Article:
View of Apollo 14 on its way to launch pad
Astronauts Alan Shepard, Stuart Roosa, and Edgar Mitchel were launched from Earth on Jan. 31, 1971 aboard Apollo 14. Their mission was to land on the Moon and carry out experiments on it surface, similar to those of Apollo 12.
The Apollo 14 lunar module touched down on an 8 degree slope in Fra Mauro, which had been the destination of the ill-fated Apollo 13 spacecraft. Astronauts Shepard and Mitchell stayed on the lunar surface for a day and a half, performing two space walks, deploying the ALSEP, and making use of a newly designed Modular Equipment Transporter. This handcart made it easier for them to transport equipment and collect larger amouts of soil and rock.
The astronauts also spent time searching for Cone Crater, which their maps had shown them should be nearby. Time forced them to give up their search while just 30 meters from the crater's rim. Apollo 14 safely returned to Earth on Feb. 9, 1971.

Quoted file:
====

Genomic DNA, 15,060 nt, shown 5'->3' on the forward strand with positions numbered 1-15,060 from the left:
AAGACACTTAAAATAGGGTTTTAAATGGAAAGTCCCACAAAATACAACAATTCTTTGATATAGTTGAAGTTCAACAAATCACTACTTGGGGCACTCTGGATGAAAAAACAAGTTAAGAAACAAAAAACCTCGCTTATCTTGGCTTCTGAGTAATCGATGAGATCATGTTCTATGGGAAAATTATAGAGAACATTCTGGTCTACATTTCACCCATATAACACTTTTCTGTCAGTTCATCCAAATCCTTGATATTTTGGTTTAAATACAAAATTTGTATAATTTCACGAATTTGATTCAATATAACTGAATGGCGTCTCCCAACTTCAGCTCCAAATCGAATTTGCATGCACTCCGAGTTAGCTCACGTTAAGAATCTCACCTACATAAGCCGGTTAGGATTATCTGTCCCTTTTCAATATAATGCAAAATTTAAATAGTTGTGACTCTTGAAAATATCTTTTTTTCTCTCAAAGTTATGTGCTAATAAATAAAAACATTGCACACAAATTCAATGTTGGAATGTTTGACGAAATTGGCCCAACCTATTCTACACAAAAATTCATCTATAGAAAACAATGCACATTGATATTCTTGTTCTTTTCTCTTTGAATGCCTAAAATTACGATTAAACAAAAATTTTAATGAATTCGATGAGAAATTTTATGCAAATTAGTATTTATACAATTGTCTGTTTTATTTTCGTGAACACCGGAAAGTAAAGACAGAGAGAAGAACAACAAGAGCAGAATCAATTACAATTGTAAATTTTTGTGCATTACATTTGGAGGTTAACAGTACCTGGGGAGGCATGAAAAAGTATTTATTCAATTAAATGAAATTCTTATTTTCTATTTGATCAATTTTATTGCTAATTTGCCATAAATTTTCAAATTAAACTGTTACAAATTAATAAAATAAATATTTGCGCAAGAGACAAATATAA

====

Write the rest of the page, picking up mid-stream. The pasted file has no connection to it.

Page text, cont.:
Shop Windows to the Universe Science Store!
Our online store
on science education, classroom activities in The Earth Scientist
specimens, and educational games
You might also be interested in:
Apollo 12 survived a lightning strike during its launch on Nov. 14, 1969, and arrived at the Moon three days later. Astronauts Charles Conrad and Alan Bean descended to the surface, while Richard Gordon...more
The Hubble Space Telescope (HST) was one of the most important exploration tools of the past two decades, and will continue to serve as a great resource well into the new millennium. The HST is credited...more
Driven by a recent surge in space research, the Apollo program hoped to add to the accomplishments of the Lunar Orbiter and Surveyor missions of the late 1960's. Apollo 11 was the first mission to succeed...more
Apollo 15 marked the start of a new series of missions from the Apollo space program, each capable of exploring more lunar terrain than ever before. Launched on July 26, 1971, Apollo 15 reached the Moon...more
NASA chose Deep Impact to be part of a special series called the Discovery Program on July 7, 1999. In May 2001, Deep Impact was given the "go" from NASA to start with mission development. Deep Impact...more
The Galileo spacecraft was launched on October 19, 1989. Galileo had two parts: an orbiter and a descent probe that parachuted into Jupiter's atmosphere. Galileo's primary mission was to explore the Jovian...more
During 1966 through 1967, five identical Lunar Orbiter spacecrafts were launched, with the purpose of mapping the Moon's surface and finding smooth, level terrain, in preparation for the Apollo and Surveyor...more